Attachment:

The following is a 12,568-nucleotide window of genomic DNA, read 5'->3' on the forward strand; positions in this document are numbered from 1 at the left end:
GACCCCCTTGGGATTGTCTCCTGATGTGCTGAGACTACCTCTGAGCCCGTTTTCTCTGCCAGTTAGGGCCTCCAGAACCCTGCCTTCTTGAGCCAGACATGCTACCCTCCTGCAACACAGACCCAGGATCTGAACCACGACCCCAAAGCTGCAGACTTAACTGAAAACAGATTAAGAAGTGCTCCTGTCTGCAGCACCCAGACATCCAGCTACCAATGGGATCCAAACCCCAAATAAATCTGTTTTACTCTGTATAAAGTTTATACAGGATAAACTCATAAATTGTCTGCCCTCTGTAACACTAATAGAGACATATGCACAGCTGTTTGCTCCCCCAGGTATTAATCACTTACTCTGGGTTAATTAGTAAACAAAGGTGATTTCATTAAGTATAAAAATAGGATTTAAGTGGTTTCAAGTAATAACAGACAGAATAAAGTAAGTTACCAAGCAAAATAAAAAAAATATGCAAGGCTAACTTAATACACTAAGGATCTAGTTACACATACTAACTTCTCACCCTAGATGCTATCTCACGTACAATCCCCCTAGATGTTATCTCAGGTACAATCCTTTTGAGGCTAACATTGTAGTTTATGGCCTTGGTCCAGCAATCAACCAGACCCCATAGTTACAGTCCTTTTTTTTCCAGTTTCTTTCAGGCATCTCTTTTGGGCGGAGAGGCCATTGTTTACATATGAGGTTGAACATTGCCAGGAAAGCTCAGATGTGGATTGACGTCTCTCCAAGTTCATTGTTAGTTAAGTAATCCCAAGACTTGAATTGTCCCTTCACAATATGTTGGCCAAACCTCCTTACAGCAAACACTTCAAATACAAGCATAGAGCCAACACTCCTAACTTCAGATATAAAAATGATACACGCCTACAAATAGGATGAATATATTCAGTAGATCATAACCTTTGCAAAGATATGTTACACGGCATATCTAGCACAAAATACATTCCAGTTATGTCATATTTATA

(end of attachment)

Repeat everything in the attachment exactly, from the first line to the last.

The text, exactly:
The following is a 12,568-nucleotide window of genomic DNA, read 5'->3' on the forward strand; positions in this document are numbered from 1 at the left end:
GACCCCCTTGGGATTGTCTCCTGATGTGCTGAGACTACCTCTGAGCCCGTTTTCTCTGCCAGTTAGGGCCTCCAGAACCCTGCCTTCTTGAGCCAGACATGCTACCCTCCTGCAACACAGACCCAGGATCTGAACCACGACCCCAAAGCTGCAGACTTAACTGAAAACAGATTAAGAAGTGCTCCTGTCTGCAGCACCCAGACATCCAGCTACCAATGGGATCCAAACCCCAAATAAATCTGTTTTACTCTGTATAAAGTTTATACAGGATAAACTCATAAATTGTCTGCCCTCTGTAACACTAATAGAGACATATGCACAGCTGTTTGCTCCCCCAGGTATTAATCACTTACTCTGGGTTAATTAGTAAACAAAGGTGATTTCATTAAGTATAAAAATAGGATTTAAGTGGTTTCAAGTAATAACAGACAGAATAAAGTAAGTTACCAAGCAAAATAAAAAAAATATGCAAGGCTAACTTAATACACTAAGGATCTAGTTACACATACTAACTTCTCACCCTAGATGCTATCTCACGTACAATCCCCCTAGATGTTATCTCAGGTACAATCCTTTTGAGGCTAACATTGTAGTTTATGGCCTTGGTCCAGCAATCAACCAGACCCCATAGTTACAGTCCTTTTTTTTCCAGTTTCTTTCAGGCATCTCTTTTGGGCGGAGAGGCCATTGTTTACATATGAGGTTGAACATTGCCAGGAAAGCTCAGATGTGGATTGACGTCTCTCCAAGTTCATTGTTAGTTAAGTAATCCCAAGACTTGAATTGTCCCTTCACAATATGTTGGCCAAACCTCCTTACAGCAAACACTTCAAATACAAGCATAGAGCCAACACTCCTAACTTCAGATATAAAAATGATACACGCCTACAAATAGGATGAATATATTCAGTAGATCATAACCTTTGCAAAGATATGTTACACGGCATATCTAGCACAAAATACATTCCAGTTATGTCATATTTATA